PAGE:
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I pull an Escaped also. The best advice I can give is to widen your stopping distance when loaded. Stay well behind vehicles in traffic, but not so much that vehicles will fill the gap and cause you to stop short. Enjoy the experience it can be a blast.

Ride safe
 

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Agreed with the above posts. Takes longer to stop, and allow extra space when passing, before pulling back into your lane. Also, watch how you load the trailer (heavier towards front--but don't over-do it), and find some way of securing the load so it doesn't shift about on you.
 

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A friend of mine has a fish scale that he weighs the tongue weight before attaching to the bike. He swears by 28 pounds. I just give it a "seat of the pants (or arm in this case)" weigh-in. Make sure your trailer is level, or even a slight nose-down. If you have to brake hard, the trailer will try to lift the rear tire off the ground if the nose is in the air. Then let yourself get used to the extra braking distance, and the ever so slightly more clutch as you take off, then ride it like you stole it...
 

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Watch the posts beside the gas pumps.. You will forget the trailer is back there at some point and it IS wider than the bike. This what I have HEARD... I wouldn't know personally... like from experience... how much paint gets removed from the post when a trailer hits it, which I don't remember having ever personally done... I think.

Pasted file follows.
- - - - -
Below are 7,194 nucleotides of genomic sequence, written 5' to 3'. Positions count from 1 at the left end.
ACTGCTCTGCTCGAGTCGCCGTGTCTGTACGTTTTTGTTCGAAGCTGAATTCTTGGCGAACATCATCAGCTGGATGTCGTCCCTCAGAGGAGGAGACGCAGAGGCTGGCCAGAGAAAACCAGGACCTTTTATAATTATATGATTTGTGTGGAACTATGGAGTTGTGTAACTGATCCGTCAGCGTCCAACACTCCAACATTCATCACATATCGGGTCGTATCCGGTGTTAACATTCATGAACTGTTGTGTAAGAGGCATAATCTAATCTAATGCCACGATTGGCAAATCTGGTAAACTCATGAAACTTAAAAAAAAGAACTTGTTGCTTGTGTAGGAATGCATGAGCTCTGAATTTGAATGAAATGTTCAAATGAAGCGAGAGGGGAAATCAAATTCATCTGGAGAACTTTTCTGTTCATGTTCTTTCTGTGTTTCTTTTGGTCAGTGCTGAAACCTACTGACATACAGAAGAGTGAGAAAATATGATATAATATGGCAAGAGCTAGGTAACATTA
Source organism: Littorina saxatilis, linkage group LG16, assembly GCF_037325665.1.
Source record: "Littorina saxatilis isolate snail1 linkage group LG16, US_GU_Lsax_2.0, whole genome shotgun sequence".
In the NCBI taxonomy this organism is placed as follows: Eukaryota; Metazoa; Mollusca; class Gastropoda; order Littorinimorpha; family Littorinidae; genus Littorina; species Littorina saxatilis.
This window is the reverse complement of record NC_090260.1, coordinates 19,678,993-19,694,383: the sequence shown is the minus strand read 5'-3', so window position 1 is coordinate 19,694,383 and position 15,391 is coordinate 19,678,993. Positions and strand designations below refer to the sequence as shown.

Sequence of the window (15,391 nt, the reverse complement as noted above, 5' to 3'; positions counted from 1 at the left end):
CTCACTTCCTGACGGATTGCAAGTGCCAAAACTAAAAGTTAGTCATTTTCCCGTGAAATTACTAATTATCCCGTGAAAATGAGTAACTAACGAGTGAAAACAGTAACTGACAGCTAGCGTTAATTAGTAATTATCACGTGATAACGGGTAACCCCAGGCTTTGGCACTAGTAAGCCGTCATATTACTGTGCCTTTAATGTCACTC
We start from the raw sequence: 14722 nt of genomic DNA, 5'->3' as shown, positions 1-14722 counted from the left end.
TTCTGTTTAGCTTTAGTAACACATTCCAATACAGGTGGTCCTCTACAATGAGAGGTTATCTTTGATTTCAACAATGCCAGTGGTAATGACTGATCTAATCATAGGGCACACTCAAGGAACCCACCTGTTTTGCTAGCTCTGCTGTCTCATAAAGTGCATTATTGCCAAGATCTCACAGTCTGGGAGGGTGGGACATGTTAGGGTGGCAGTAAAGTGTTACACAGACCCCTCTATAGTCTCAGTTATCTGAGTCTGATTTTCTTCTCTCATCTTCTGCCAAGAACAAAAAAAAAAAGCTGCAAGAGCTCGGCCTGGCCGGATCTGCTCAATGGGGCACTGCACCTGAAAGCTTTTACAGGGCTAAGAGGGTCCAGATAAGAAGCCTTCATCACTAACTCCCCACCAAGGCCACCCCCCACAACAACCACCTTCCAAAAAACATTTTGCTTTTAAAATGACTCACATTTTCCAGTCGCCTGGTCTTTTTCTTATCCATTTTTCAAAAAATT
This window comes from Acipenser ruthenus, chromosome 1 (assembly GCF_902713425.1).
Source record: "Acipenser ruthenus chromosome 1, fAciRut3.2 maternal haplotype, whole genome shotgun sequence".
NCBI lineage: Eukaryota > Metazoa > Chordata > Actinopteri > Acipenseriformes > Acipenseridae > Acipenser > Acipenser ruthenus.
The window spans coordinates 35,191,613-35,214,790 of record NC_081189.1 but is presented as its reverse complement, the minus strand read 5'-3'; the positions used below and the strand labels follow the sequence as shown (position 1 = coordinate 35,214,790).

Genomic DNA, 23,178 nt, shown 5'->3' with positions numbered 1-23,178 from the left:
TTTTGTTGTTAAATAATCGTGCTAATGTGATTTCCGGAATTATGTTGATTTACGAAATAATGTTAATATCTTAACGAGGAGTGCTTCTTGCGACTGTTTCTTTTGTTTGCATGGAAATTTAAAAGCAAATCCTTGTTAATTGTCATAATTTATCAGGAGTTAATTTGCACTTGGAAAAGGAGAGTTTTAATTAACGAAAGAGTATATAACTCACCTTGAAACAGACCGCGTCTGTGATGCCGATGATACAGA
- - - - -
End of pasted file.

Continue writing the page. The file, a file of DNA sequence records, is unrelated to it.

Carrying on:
anyway...Don't hit the posts.:eek:4:
 

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Discussion Starter · #7 ·
OK guys! Thanks for the advice. I did not know about the tongue weight and keeping the trailer level and all so good to know. I think that tomorrow I will put a couple of 70 bags of sand in the trailer and take it for a 50 mile spin and see what that is like. I plan on only carrying camping gear so doubt there will ever be anything close to 150 lbs in it, but if it works OK with that much weight I will feel better knowing that I will be fine.
 

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Beside the additional stopping distance. Be aware of traffic around you, especially at toll booths. Most drivers don't expect a trailer behind a motorcycle.
 

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<...>anyway...Don't hit the posts.:eek:4:
I caught my first post back in June...

Actually, it was the pillar holding up the awning in front of the motel; just grazed it with the fender, the tire caught & tossed the trailer away, as I was duck-walking the bike. Only a couple of scratches on the fender, so I didn't feel bad at all at my lack of focus.

Sometimes - especially in the middle of week two - you'll forget that sucker is back there.

Just keep looking for it in the mirrors...and reminding yourself it's back there.
 

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If you are going to do some serious twisty mountain road riding, be very careful on the right-hand curves. Get too close to the white fog line with you bike's wheels and the inside tire of your trailer will be off-roading.